I am an experienced rail trail rider. Had this been my "first" venture on a rail trail, I would be hard pressed to be convinced to go on another. I love the Rails-to-Trails Conservancy and the work they do. I am an avid trail rider. I don't usually write reviews but feel in this case it is wise to give a heads-up to inexperienced trail riders.
I started in Roxbury. It was hard to even find the trailhead. The grass is knee high. No signs for parking. I took my chances and parked on Rt 30, which turned out to be fine. There were no other cars parked at the trail head. Not a good sign! Except for the high grass (oh boy, ticks were on my mind) the trail from Roxbury to where you cross Rt 30 towards the Gorge was uneventful except for the marshy area where you come out at the road that required walking your bike.
Once on the other side the "fun" begins. As one reviewer noted, lots of sticks. And mud. And rocks. And loose gravel. The stretch of exposed railroad ties is short and definitely walkable. The rest of the trail is hard going, and between the high grass, mud, rocks, gravel and sticks, my time was really slow, slower than my usual slow pace.
I was disappointed that the Catskill Revitalization Corp building was fairly dilapidated and closed (on Memorial Day Weekend). There are basically no amenities along the way (except a Family Dollar right on the trail in Stamford) and no signage pointing to any at any of the street crossings. I do not see how it is possible ride the entire trail out and back AND take in the off the trail sightseeing as described in the trail description (Official Rails-to-Trails Conservancy Guidebook), and do it all before dark. (Fishing, picnicking, reading a book, exploring the towns, really?) As it were, it took me from 9:45 am to 6:30 pm to go out and back. (Granted, I am a 60 year old woman riding alone but with 1000s of miles of experience.)
There are no mile markers, but some signage after the Gorge indicating miles to the next town. Only no signs to indicate that you indeed had reached that town. (I am comparing this to other rail trails that have signage, amenities and indications that you are in a certain town.) It is obvious there's a town nearby at some of the crossings, but unless you are well armed with maps and prior research, you won't be absolutely sure of where you are. Signage connecting the trail at crossings is good.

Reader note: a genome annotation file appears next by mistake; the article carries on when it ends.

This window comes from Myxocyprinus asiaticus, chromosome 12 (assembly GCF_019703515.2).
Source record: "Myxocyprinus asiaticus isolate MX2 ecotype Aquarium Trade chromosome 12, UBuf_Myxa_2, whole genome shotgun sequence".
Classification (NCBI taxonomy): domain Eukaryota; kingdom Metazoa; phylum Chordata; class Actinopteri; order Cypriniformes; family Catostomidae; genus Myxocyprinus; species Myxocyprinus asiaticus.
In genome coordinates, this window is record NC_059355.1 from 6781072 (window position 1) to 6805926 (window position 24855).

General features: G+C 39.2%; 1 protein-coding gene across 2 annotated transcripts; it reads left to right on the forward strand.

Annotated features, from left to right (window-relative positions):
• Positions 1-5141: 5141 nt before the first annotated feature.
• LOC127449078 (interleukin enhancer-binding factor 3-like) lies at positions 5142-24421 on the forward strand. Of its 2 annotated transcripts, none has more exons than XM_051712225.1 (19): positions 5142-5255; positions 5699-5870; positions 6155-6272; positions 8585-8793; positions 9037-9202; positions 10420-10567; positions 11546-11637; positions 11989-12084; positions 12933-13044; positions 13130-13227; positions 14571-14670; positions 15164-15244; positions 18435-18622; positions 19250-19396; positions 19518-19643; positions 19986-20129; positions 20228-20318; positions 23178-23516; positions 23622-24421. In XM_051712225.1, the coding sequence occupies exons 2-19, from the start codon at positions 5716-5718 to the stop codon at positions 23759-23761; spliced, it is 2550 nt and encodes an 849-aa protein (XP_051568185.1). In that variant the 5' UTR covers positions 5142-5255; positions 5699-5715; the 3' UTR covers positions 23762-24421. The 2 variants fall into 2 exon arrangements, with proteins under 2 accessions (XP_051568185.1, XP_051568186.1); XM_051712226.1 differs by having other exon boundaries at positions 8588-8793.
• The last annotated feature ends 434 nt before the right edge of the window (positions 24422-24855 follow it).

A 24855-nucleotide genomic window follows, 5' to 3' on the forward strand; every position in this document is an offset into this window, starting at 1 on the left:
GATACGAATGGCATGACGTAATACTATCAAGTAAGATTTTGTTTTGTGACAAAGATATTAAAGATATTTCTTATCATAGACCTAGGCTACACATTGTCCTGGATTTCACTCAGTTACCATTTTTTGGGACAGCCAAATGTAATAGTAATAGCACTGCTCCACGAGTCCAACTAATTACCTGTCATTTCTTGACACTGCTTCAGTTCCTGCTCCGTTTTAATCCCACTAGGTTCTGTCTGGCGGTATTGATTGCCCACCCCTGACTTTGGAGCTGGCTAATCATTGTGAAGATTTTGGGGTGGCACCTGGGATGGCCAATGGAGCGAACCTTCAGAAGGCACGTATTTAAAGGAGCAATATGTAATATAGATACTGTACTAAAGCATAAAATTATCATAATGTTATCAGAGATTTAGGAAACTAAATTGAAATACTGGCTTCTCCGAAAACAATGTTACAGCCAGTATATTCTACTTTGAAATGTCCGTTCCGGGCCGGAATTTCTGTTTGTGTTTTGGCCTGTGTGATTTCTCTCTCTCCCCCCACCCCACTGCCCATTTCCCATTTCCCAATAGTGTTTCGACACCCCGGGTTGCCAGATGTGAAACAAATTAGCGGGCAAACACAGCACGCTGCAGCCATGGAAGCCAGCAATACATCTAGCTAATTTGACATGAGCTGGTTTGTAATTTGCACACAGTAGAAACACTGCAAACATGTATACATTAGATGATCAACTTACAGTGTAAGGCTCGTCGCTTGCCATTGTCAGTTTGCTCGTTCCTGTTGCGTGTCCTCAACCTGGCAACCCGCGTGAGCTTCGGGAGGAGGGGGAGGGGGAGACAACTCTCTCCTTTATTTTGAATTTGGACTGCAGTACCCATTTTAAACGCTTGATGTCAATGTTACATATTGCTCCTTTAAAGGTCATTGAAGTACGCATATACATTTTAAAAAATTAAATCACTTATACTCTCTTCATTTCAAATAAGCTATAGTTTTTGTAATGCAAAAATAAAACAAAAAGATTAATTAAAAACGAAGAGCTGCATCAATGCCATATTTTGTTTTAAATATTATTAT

You can read about all the types of areas you'll be riding through in the trail overview.
Lack of riders on a beautiful, sunny holiday weekend day in May is an indication that the trail may leave a lot to be desired. In the entire trip out and back I only saw may a dozen other riders, and only three of whom I saw coming and going.
Even with all the hardship, it was a beautiful area of the country to ride. My recommendation is to not ride this trail alone as there are too many areas where if you got hurt or had mechanical issues you'd be waiting a good long while for help. I had no cell phone coverage for most of the trip. Make sure your bike is suited for the conditions. Don't even think about taking your road bike. Take lots of water, food, bug spray, first aid kit, etc. Don't depend on being able to stock up along the way. Don't make this trail your first rail trail experience. Try a shorter one that's less difficult first. If you are hell bent on doing the whole trip in one shot (like me, as I read that recommendation in the overview, ahem), start in Roxbury as the grade will be in your favor on the way back.
I hope the Catskill Revitalization Corp is able to raise the funds to support the upkeep of this trail. It has so much potential and is one of the few trails in the northeast that are more than a few miles long.
(My ride: Surly Long Haul Trucker.)